How Can I Make a Difference in the War on Drugs?

The news shares about the everyday destruction drugs and addiction play on families and individuals across the United States. Maybe first-hand experience has brought the reality to one’s own doorstep. Every year more than $700 billion is spent in the United States on health care, crime and lost productivity due to addictions. Learn more about the epidemic and how to make a difference.

Getting Started

It can help to get educated on the basics of drug and alcohol addiction. It is a worthwhile investment to learn about the risks, side effects and long term impact of alcoholism and other addictions on families and neighborhoods. It also helps to understand the war on drugs and its impact across the United States.


Some people may seek to find ways of being trained to help those with addiction. Many programs are available out there to help support individuals with addiction. It is gratifying to see improvement but depends on the individual. While a meaningful career, it it may be months before change can be seen in people with addiction. Counseling positions are growing at a rapid rate and it is a profession that is likely going to see an increase before it gets better. The legalization of marijuana along with prescription drug use has created a vacuum of trained professionals to cope with the seriousness of addiction.

Assessing the Cost

One of the ways that people struggle with the war on drugs is how best to support family, friends and loved ones caught in the crosshairs. One of the challenges is economic hardship which makes people feel drugs are the only way out. It is beneficial to support and lift up young people through mentorship and connection to after school and other programs that build confidence and resistance against using drugs. When jobs disappear it breeds hopelessness and fear about the future, which continues to bring the drug war to the forefront of people’s lives. More poverty and more pain increase to lead individuals away from positive, empowering situations with options. Lifting up young people or finding ways of economically supporting addiction recovery treatment for people who struggle to afford it can be one way of making a difference.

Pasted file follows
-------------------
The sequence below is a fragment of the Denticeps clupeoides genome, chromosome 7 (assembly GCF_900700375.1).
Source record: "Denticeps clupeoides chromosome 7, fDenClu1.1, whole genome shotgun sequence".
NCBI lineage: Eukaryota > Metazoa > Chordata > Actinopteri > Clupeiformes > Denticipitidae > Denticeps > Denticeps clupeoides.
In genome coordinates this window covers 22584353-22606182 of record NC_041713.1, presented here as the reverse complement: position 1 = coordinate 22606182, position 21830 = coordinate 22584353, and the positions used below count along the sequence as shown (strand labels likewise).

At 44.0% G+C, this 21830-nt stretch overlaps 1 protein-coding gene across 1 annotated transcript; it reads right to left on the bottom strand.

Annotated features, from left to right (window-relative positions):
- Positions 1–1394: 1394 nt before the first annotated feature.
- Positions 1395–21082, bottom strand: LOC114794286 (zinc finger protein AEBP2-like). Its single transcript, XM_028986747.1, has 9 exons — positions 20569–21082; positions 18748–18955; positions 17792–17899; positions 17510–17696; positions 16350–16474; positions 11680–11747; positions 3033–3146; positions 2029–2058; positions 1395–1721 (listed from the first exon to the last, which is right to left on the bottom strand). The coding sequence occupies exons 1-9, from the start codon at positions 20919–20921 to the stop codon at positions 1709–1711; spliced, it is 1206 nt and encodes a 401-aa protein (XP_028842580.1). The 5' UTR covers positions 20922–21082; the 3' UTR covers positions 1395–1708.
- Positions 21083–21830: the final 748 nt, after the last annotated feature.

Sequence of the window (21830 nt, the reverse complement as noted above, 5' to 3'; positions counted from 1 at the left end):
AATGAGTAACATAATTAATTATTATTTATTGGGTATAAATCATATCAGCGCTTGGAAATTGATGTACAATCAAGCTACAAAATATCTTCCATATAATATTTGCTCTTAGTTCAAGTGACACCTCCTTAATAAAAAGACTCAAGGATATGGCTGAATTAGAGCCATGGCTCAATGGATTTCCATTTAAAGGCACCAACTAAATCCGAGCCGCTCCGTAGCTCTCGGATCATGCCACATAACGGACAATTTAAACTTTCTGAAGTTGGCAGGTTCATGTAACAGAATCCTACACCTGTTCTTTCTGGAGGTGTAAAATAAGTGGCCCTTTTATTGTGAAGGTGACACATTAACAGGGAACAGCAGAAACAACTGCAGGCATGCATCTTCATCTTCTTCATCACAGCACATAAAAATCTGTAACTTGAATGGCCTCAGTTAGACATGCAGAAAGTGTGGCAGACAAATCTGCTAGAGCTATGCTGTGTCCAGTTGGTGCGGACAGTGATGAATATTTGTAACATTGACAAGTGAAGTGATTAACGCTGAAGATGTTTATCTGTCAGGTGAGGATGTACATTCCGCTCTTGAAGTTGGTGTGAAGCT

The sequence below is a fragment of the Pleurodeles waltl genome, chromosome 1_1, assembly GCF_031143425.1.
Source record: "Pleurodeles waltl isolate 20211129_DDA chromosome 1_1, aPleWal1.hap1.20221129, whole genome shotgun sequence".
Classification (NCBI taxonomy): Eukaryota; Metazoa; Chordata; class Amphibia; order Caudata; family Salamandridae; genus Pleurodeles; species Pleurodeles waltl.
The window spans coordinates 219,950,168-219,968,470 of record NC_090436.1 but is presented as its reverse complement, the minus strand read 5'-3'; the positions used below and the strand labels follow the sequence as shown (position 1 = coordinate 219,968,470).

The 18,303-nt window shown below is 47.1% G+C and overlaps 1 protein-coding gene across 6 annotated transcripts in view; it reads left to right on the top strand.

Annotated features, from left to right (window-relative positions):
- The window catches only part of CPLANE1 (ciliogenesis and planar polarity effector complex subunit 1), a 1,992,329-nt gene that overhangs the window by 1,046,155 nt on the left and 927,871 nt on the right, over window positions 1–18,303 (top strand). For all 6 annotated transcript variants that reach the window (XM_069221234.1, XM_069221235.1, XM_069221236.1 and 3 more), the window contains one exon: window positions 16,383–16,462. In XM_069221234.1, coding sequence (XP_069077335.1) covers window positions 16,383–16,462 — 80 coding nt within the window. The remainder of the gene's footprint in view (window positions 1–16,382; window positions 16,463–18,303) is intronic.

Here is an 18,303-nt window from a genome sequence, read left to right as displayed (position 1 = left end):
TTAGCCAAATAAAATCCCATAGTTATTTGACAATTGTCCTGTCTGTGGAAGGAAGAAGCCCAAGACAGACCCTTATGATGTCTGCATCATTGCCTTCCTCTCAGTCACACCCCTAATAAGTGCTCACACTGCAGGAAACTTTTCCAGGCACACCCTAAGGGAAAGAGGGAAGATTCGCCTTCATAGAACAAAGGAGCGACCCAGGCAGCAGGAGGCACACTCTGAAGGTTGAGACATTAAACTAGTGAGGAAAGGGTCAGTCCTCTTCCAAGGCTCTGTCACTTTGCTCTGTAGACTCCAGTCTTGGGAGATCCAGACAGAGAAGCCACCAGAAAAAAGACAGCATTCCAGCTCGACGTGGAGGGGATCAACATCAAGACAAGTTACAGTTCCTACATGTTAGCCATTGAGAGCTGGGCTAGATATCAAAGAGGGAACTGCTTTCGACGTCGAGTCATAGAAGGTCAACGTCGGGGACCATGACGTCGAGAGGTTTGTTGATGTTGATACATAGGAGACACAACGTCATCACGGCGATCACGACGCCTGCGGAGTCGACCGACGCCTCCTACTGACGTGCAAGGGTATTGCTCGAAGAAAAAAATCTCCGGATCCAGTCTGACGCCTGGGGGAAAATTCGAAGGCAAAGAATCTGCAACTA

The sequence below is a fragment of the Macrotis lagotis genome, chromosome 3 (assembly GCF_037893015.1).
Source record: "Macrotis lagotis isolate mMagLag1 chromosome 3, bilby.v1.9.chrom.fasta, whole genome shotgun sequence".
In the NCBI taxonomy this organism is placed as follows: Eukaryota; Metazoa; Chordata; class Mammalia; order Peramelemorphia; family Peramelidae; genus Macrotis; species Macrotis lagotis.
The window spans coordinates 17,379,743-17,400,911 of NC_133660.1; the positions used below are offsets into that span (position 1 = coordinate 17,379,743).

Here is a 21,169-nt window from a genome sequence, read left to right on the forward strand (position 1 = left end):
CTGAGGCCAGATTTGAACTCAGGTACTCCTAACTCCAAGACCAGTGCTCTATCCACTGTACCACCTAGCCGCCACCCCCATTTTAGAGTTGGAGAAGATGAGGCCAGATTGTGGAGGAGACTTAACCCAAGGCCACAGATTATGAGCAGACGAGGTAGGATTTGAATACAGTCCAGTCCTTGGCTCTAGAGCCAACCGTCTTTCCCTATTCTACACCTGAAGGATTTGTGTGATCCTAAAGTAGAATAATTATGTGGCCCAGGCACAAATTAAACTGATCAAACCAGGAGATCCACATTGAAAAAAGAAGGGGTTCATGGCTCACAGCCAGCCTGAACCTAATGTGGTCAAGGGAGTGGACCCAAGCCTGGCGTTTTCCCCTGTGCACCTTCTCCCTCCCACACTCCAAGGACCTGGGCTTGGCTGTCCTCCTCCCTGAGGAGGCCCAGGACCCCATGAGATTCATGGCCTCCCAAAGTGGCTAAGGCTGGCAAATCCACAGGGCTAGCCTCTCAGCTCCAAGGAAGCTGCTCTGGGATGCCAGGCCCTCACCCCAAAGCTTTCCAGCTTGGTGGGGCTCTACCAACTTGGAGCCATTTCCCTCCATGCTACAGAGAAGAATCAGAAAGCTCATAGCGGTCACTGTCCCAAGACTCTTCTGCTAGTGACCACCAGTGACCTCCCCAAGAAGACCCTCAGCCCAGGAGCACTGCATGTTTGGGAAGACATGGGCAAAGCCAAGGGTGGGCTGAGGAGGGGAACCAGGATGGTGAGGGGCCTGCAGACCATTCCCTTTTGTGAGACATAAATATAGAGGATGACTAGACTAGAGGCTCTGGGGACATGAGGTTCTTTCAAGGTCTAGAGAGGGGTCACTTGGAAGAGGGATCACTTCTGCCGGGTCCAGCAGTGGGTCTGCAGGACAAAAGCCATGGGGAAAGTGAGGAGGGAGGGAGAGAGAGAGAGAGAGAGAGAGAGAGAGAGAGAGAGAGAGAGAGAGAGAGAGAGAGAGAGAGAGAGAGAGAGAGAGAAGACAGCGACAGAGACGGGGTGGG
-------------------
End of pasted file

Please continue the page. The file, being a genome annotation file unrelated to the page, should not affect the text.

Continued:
Even if not much can be done on an individual level about policies, it is always possible to shift the dynamics away from feeling isolated and unable to make a difference to what a person can do locally to make the greatest impact. This might mean starting a circle of people to take on government policies locally that keep drugs in circulation, attacking neighborhood crime from the front door step or finding unique, alternative ways to combat the ravages of addiction.

The Villa is committed to helping fight the war on drugs, one person at a time. Call us if you need help moving beyond addiction to recovery and making a better life for yourself and others.